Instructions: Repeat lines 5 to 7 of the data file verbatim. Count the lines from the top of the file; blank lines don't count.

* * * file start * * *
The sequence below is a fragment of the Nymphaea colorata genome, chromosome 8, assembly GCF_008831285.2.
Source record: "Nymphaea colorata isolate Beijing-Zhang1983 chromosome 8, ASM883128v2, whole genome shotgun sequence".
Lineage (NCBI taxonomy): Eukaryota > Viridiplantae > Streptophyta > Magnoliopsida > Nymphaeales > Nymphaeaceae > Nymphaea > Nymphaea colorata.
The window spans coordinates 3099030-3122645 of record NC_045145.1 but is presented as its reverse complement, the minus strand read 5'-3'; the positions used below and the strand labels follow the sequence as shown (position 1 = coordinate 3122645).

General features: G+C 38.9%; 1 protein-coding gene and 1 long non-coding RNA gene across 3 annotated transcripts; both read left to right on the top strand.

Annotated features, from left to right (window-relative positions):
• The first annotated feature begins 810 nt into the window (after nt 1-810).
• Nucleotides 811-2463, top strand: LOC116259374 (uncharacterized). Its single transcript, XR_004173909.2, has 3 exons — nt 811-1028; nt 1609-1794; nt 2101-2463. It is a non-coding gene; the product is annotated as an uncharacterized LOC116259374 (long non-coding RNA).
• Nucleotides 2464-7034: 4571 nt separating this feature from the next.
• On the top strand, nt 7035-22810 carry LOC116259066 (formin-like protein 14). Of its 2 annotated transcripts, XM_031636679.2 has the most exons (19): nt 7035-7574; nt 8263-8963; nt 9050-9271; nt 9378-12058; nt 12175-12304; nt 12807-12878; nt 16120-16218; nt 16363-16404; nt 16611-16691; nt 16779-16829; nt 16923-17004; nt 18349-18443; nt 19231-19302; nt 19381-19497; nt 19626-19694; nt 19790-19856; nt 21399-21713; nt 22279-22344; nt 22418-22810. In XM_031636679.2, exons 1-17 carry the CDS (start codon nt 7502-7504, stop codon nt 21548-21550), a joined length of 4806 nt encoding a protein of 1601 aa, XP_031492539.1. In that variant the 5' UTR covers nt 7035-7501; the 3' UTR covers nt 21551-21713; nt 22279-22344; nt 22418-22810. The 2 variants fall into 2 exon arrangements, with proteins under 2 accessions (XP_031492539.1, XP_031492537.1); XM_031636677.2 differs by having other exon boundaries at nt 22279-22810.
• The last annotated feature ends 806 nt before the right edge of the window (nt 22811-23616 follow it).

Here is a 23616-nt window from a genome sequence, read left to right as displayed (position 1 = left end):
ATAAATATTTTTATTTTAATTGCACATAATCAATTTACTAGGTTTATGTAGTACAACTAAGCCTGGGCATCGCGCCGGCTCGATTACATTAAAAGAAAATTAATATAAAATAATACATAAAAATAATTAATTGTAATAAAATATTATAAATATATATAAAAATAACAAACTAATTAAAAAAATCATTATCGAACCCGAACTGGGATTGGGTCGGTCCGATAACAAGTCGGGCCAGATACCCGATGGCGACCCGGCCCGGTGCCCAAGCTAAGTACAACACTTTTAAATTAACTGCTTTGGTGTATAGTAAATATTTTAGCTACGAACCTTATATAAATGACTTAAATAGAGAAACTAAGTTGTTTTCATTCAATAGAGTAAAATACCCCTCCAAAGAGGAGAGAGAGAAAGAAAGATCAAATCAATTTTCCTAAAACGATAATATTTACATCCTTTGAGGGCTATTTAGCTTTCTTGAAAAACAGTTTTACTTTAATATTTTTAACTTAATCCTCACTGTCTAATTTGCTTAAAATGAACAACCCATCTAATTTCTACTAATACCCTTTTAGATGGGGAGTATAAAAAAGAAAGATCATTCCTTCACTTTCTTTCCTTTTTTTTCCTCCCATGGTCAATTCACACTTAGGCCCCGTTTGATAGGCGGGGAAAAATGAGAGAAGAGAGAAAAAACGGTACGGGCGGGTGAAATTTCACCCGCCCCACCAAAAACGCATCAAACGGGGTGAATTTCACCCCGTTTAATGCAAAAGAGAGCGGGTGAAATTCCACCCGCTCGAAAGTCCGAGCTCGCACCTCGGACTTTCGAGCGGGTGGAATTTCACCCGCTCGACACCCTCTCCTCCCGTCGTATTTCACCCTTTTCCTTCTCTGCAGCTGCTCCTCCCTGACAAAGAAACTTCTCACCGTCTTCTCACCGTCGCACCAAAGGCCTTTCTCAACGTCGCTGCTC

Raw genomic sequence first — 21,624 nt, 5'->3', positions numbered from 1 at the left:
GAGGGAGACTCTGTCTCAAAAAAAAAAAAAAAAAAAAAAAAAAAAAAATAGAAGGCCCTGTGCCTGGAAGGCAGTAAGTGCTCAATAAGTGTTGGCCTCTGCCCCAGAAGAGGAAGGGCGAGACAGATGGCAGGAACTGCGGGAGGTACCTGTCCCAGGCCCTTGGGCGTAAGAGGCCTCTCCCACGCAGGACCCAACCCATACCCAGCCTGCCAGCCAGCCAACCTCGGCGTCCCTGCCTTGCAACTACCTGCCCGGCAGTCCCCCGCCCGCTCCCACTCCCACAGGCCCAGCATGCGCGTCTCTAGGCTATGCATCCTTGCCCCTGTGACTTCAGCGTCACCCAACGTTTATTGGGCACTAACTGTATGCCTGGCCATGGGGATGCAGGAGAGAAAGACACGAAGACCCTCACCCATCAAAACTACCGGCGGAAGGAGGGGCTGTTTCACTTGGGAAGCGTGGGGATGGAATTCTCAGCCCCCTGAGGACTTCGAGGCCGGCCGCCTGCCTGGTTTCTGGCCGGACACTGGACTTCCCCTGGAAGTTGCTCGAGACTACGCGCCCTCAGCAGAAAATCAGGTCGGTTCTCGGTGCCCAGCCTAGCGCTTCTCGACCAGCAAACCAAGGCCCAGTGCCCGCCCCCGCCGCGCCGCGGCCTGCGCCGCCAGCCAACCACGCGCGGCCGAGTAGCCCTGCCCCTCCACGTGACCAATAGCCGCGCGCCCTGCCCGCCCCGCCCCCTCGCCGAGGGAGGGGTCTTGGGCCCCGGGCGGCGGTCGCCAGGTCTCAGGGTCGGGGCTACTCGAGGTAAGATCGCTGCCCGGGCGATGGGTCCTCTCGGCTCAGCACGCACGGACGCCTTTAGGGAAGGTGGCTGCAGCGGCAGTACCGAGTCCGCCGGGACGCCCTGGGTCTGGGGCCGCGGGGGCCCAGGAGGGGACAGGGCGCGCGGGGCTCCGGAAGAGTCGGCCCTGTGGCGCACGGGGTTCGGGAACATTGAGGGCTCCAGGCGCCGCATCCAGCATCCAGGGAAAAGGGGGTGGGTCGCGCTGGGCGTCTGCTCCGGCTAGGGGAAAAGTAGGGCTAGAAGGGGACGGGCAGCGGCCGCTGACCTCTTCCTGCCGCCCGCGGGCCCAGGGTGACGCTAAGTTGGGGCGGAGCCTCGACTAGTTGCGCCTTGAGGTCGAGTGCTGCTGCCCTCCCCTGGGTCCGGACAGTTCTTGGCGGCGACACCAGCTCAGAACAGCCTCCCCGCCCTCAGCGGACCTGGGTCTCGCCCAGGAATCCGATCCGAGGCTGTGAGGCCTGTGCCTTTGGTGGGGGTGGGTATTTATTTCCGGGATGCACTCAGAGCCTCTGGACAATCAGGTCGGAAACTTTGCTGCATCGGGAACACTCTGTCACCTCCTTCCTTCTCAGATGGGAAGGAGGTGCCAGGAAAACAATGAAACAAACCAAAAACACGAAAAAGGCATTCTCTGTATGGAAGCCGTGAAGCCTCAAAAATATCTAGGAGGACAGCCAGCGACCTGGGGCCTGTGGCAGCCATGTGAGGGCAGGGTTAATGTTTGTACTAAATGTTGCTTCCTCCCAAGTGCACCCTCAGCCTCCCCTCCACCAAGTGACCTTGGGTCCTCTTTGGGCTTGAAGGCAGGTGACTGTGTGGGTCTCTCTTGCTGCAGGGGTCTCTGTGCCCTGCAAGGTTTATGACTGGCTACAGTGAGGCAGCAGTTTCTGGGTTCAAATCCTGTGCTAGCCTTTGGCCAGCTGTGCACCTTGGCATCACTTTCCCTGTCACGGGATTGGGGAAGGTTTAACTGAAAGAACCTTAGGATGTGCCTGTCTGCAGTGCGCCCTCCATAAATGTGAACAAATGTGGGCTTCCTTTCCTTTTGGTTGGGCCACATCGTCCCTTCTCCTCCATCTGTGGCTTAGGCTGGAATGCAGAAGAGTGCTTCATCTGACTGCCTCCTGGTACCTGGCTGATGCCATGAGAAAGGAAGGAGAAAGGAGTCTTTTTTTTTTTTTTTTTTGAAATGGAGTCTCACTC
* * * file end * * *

General features: G+C 38.9%; 1 protein-coding gene and 1 long non-coding RNA gene across 3 annotated transcripts; both read left to right on the top strand.

Annotated features, from left to right (window-relative positions):
• The first annotated feature begins 810 nt into the window (after nt 1-810).